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What are the potential risks of using Beers Criteria?

The Beers Criteria focuses on a wide population to identify safety risks of prescription medications. Because of the range of data, it isn’t person-specific. The Beers Criteria doesn’t take into consideration a person’s general health, all underlying medical conditions or circumstances that may lead a healthcare provider to choose a specific medication. Because of this, the Beers Criteria is a tool that providers can use, but it isn’t something that makes decisions on behalf of a skilled and experienced healthcare provider.

For example, if a healthcare provider wants to use a potentially inappropriate medication on the Beers Criteria, they’ll take into account your health and well-being and the setting in which you’re receiving care. This helps them make an official decision on whether or not the medication is safe. In most cases, your healthcare provider will have options to choose another type of medication than one on the Beers Criteria. If your provider needs to use a medication on the Beers Criteria list, they’ll closely monitor you during your treatment to make sure you’re safe and there aren’t any side effects.

Why do medications work differently in older adults?

As humans age, our bodies change. This can affect how medications absorb into our bodies. Some examples include:

  • It takes longer for your body to break down medications. A medication may stay in your system longer, so your healthcare provider will give you a lower dose of a medication for this reason.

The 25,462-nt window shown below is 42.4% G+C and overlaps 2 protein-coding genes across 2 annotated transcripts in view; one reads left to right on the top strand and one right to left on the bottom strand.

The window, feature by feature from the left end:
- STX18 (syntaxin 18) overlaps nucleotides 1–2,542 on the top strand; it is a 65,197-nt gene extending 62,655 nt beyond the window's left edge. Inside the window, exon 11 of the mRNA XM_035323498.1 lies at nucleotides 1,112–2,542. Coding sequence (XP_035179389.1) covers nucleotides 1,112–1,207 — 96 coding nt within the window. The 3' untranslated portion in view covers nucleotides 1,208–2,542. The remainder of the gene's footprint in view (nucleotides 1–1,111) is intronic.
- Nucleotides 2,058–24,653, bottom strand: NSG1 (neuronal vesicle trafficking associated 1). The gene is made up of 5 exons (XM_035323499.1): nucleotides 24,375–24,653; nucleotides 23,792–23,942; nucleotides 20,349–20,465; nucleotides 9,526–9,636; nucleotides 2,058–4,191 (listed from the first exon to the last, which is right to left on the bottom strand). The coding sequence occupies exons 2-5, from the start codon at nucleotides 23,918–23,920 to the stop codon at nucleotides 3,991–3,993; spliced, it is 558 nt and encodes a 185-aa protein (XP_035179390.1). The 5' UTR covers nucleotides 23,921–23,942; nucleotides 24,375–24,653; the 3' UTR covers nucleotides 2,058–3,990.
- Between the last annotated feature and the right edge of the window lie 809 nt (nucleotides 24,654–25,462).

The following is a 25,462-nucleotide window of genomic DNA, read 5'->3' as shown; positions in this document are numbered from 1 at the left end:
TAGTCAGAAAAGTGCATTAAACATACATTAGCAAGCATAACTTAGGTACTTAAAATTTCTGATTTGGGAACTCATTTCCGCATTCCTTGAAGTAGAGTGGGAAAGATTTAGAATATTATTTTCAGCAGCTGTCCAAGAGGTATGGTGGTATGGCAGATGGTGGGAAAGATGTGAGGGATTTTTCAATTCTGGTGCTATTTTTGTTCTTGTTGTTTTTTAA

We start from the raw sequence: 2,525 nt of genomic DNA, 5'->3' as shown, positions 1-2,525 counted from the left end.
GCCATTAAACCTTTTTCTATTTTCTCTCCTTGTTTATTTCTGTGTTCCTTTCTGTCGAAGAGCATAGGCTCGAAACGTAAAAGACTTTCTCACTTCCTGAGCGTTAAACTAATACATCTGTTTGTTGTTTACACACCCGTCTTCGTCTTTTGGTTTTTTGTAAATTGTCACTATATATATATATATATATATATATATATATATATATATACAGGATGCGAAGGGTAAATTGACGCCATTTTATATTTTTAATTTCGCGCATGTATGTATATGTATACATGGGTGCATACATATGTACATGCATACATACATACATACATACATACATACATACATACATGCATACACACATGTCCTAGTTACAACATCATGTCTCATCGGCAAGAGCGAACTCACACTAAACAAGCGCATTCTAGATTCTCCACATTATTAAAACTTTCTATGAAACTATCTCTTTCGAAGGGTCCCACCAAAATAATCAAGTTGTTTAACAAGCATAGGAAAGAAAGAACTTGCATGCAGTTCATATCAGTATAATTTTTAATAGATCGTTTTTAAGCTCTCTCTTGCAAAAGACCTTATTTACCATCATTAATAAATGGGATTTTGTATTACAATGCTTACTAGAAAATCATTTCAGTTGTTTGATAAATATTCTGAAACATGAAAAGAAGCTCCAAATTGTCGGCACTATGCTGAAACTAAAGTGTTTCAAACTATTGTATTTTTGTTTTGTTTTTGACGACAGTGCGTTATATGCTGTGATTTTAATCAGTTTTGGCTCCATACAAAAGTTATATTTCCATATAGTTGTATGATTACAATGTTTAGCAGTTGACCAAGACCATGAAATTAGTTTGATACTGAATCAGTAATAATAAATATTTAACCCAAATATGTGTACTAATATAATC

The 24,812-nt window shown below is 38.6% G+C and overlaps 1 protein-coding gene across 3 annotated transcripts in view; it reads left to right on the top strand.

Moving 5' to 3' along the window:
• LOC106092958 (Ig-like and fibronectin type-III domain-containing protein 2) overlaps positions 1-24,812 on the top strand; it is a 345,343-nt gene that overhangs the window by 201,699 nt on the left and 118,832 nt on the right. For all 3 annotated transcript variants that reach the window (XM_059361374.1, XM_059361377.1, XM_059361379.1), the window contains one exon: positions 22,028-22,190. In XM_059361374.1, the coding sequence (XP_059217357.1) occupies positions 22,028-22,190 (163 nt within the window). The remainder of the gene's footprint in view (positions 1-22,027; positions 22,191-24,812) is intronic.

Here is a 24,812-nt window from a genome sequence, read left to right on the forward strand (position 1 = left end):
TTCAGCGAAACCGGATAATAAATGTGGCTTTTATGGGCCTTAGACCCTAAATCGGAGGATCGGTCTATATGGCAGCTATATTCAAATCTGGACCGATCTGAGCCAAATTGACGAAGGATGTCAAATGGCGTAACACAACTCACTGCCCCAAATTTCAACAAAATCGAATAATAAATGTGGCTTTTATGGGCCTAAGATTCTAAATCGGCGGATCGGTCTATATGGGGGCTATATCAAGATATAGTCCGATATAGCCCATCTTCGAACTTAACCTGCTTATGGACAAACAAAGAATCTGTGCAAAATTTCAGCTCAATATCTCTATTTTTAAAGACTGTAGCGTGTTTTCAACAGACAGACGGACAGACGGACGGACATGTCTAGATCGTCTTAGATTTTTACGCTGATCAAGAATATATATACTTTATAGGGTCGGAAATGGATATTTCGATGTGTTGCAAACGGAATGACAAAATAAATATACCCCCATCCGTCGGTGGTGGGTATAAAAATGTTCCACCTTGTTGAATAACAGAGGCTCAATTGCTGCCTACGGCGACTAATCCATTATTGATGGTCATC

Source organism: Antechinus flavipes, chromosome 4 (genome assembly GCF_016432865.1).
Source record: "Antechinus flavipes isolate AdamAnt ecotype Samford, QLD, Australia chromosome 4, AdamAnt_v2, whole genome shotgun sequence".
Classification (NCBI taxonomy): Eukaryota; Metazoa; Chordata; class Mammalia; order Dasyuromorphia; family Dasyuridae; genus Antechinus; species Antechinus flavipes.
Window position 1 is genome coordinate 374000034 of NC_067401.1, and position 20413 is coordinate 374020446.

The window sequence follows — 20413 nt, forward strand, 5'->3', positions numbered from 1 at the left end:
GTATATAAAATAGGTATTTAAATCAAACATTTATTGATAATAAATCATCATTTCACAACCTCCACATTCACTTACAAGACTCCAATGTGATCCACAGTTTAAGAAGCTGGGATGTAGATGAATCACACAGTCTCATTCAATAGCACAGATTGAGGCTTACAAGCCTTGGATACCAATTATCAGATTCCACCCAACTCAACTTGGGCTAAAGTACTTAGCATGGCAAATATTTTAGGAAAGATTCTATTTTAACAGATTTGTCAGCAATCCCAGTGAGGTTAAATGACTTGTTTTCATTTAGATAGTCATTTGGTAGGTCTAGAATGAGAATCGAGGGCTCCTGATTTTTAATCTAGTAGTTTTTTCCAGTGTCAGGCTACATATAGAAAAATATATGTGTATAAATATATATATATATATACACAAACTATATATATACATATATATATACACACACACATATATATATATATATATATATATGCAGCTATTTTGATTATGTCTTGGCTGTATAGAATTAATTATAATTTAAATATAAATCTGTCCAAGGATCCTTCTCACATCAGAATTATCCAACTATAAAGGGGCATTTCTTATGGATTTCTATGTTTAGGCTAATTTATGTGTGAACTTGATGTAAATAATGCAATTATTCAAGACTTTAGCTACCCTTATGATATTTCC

• Treatment for one condition may affect another. Certain medications can change the way your body responds. This can influence how well other treatments work.
  • Lifestyle changes. Your activity level and diet can influence how well certain medications work in your body. When you meet with a healthcare provider, discuss your daily routine, diet and exercise so they can find a treatment option that’s right for you.

Healthcare providers understand the intricacies of our bodies and how they change with time. If your healthcare provider prescribes medication to you, they’ll monitor how your body responds to the treatment to make sure it’s safe.

A note from Cleveland Clinic

The Beers Criteria is a list of medications that a healthcare provider may reference when prescribing medications to a person over age 65. This list can help a provider make a decision about safely prescribing medications. If you have questions about a medication you’re taking, talk to your healthcare provider for more information.

Medically Reviewed

Last reviewed by a Cleveland Clinic medical professional on 05/03/2023.

Learn more about our editorial process.